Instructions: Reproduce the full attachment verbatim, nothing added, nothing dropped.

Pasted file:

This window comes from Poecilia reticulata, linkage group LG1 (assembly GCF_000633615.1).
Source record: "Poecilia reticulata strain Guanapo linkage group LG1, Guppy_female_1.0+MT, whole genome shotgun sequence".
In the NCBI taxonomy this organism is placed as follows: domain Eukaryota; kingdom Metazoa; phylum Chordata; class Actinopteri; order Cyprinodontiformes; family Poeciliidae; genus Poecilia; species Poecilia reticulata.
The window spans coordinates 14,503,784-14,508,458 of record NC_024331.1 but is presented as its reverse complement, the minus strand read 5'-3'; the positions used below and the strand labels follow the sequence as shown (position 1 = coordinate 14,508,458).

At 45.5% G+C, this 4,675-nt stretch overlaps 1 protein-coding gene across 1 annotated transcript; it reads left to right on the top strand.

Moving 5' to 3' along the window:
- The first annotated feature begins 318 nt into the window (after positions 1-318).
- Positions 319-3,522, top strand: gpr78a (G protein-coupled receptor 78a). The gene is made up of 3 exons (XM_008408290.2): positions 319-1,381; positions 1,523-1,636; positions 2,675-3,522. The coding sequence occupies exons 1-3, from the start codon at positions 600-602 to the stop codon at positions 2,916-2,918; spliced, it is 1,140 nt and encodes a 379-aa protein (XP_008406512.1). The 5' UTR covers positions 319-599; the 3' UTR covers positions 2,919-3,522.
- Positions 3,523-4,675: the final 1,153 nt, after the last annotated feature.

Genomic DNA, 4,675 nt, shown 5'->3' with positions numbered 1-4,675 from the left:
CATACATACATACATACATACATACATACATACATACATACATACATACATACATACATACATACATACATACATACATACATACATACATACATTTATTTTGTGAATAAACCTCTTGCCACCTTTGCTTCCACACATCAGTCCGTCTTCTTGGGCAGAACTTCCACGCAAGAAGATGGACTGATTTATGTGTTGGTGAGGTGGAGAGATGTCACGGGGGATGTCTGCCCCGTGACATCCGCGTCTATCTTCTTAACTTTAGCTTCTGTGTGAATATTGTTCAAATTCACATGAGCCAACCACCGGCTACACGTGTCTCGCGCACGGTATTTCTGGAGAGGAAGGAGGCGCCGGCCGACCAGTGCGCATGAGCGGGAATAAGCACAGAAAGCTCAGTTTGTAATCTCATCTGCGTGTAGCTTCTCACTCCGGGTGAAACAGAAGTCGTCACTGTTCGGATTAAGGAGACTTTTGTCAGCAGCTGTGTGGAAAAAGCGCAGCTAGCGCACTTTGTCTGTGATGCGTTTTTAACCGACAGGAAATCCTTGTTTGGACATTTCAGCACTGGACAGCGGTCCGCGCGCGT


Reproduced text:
This window comes from Poecilia reticulata, linkage group LG1 (assembly GCF_000633615.1).
Source record: "Poecilia reticulata strain Guanapo linkage group LG1, Guppy_female_1.0+MT, whole genome shotgun sequence".
In the NCBI taxonomy this organism is placed as follows: domain Eukaryota; kingdom Metazoa; phylum Chordata; class Actinopteri; order Cyprinodontiformes; family Poeciliidae; genus Poecilia; species Poecilia reticulata.
The window spans coordinates 14,503,784-14,508,458 of record NC_024331.1 but is presented as its reverse complement, the minus strand read 5'-3'; the positions used below and the strand labels follow the sequence as shown (position 1 = coordinate 14,508,458).

At 45.5% G+C, this 4,675-nt stretch overlaps 1 protein-coding gene across 1 annotated transcript; it reads left to right on the top strand.

Moving 5' to 3' along the window:
- The first annotated feature begins 318 nt into the window (after positions 1-318).
- Positions 319-3,522, top strand: gpr78a (G protein-coupled receptor 78a). The gene is made up of 3 exons (XM_008408290.2): positions 319-1,381; positions 1,523-1,636; positions 2,675-3,522. The coding sequence occupies exons 1-3, from the start codon at positions 600-602 to the stop codon at positions 2,916-2,918; spliced, it is 1,140 nt and encodes a 379-aa protein (XP_008406512.1). The 5' UTR covers positions 319-599; the 3' UTR covers positions 2,919-3,522.
- Positions 3,523-4,675: the final 1,153 nt, after the last annotated feature.

Genomic DNA, 4,675 nt, shown 5'->3' with positions numbered 1-4,675 from the left:
CATACATACATACATACATACATACATACATACATACATACATACATACATACATACATACATACATACATACATACATACATACATACATACATTTATTTTGTGAATAAACCTCTTGCCACCTTTGCTTCCACACATCAGTCCGTCTTCTTGGGCAGAACTTCCACGCAAGAAGATGGACTGATTTATGTGTTGGTGAGGTGGAGAGATGTCACGGGGGATGTCTGCCCCGTGACATCCGCGTCTATCTTCTTAACTTTAGCTTCTGTGTGAATATTGTTCAAATTCACATGAGCCAACCACCGGCTACACGTGTCTCGCGCACGGTATTTCTGGAGAGGAAGGAGGCGCCGGCCGACCAGTGCGCATGAGCGGGAATAAGCACAGAAAGCTCAGTTTGTAATCTCATCTGCGTGTAGCTTCTCACTCCGGGTGAAACAGAAGTCGTCACTGTTCGGATTAAGGAGACTTTTGTCAGCAGCTGTGTGGAAAAAGCGCAGCTAGCGCACTTTGTCTGTGATGCGTTTTTAACCGACAGGAAATCCTTGTTTGGACATTTCAGCACTGGACAGCGGTCCGCGCGCGT